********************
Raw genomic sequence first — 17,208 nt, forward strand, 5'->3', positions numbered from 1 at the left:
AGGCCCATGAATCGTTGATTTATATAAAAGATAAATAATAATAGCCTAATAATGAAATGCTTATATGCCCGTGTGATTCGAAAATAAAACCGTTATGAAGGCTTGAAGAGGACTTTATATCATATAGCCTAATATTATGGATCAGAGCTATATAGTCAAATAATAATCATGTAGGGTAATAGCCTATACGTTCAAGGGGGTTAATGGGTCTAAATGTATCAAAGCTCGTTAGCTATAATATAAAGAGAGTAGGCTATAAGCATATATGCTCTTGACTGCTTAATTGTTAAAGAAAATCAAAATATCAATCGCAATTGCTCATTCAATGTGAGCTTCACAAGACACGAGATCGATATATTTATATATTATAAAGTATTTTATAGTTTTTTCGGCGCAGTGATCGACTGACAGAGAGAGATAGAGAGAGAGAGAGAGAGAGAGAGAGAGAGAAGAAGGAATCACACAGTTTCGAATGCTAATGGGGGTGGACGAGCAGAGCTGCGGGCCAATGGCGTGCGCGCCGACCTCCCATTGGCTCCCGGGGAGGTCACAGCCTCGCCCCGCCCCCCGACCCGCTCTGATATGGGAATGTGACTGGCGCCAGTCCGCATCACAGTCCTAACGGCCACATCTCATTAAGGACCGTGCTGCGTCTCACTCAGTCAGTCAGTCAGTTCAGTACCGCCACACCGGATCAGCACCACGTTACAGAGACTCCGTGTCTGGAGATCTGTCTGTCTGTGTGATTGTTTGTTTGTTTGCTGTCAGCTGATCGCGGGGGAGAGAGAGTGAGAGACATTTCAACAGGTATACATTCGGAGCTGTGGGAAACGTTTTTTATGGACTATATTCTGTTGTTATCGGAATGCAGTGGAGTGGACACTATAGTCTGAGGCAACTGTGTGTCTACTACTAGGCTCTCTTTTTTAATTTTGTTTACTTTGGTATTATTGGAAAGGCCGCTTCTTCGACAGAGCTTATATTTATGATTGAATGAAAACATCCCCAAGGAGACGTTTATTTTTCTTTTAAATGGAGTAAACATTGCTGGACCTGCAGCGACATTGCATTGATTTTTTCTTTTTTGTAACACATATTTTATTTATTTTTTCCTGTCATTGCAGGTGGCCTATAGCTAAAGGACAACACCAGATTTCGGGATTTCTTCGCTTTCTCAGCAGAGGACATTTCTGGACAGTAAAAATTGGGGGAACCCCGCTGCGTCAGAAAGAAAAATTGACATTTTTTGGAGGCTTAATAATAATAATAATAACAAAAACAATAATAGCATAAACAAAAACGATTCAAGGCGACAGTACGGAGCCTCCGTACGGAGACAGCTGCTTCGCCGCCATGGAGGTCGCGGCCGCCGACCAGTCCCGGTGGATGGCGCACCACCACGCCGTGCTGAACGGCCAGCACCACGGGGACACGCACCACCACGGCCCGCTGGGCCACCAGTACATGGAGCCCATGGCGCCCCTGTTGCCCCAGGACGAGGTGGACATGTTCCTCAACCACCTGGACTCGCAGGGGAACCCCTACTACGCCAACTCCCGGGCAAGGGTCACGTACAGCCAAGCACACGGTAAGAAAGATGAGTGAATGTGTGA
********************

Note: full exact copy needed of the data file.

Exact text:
Raw genomic sequence first — 17,208 nt, forward strand, 5'->3', positions numbered from 1 at the left:
AGGCCCATGAATCGTTGATTTATATAAAAGATAAATAATAATAGCCTAATAATGAAATGCTTATATGCCCGTGTGATTCGAAAATAAAACCGTTATGAAGGCTTGAAGAGGACTTTATATCATATAGCCTAATATTATGGATCAGAGCTATATAGTCAAATAATAATCATGTAGGGTAATAGCCTATACGTTCAAGGGGGTTAATGGGTCTAAATGTATCAAAGCTCGTTAGCTATAATATAAAGAGAGTAGGCTATAAGCATATATGCTCTTGACTGCTTAATTGTTAAAGAAAATCAAAATATCAATCGCAATTGCTCATTCAATGTGAGCTTCACAAGACACGAGATCGATATATTTATATATTATAAAGTATTTTATAGTTTTTTCGGCGCAGTGATCGACTGACAGAGAGAGATAGAGAGAGAGAGAGAGAGAGAGAGAGAGAGAAGAAGGAATCACACAGTTTCGAATGCTAATGGGGGTGGACGAGCAGAGCTGCGGGCCAATGGCGTGCGCGCCGACCTCCCATTGGCTCCCGGGGAGGTCACAGCCTCGCCCCGCCCCCCGACCCGCTCTGATATGGGAATGTGACTGGCGCCAGTCCGCATCACAGTCCTAACGGCCACATCTCATTAAGGACCGTGCTGCGTCTCACTCAGTCAGTCAGTCAGTTCAGTACCGCCACACCGGATCAGCACCACGTTACAGAGACTCCGTGTCTGGAGATCTGTCTGTCTGTGTGATTGTTTGTTTGTTTGCTGTCAGCTGATCGCGGGGGAGAGAGAGTGAGAGACATTTCAACAGGTATACATTCGGAGCTGTGGGAAACGTTTTTTATGGACTATATTCTGTTGTTATCGGAATGCAGTGGAGTGGACACTATAGTCTGAGGCAACTGTGTGTCTACTACTAGGCTCTCTTTTTTAATTTTGTTTACTTTGGTATTATTGGAAAGGCCGCTTCTTCGACAGAGCTTATATTTATGATTGAATGAAAACATCCCCAAGGAGACGTTTATTTTTCTTTTAAATGGAGTAAACATTGCTGGACCTGCAGCGACATTGCATTGATTTTTTCTTTTTTGTAACACATATTTTATTTATTTTTTCCTGTCATTGCAGGTGGCCTATAGCTAAAGGACAACACCAGATTTCGGGATTTCTTCGCTTTCTCAGCAGAGGACATTTCTGGACAGTAAAAATTGGGGGAACCCCGCTGCGTCAGAAAGAAAAATTGACATTTTTTGGAGGCTTAATAATAATAATAATAACAAAAACAATAATAGCATAAACAAAAACGATTCAAGGCGACAGTACGGAGCCTCCGTACGGAGACAGCTGCTTCGCCGCCATGGAGGTCGCGGCCGCCGACCAGTCCCGGTGGATGGCGCACCACCACGCCGTGCTGAACGGCCAGCACCACGGGGACACGCACCACCACGGCCCGCTGGGCCACCAGTACATGGAGCCCATGGCGCCCCTGTTGCCCCAGGACGAGGTGGACATGTTCCTCAACCACCTGGACTCGCAGGGGAACCCCTACTACGCCAACTCCCGGGCAAGGGTCACGTACAGCCAAGCACACGGTAAGAAAGATGAGTGAATGTGTGA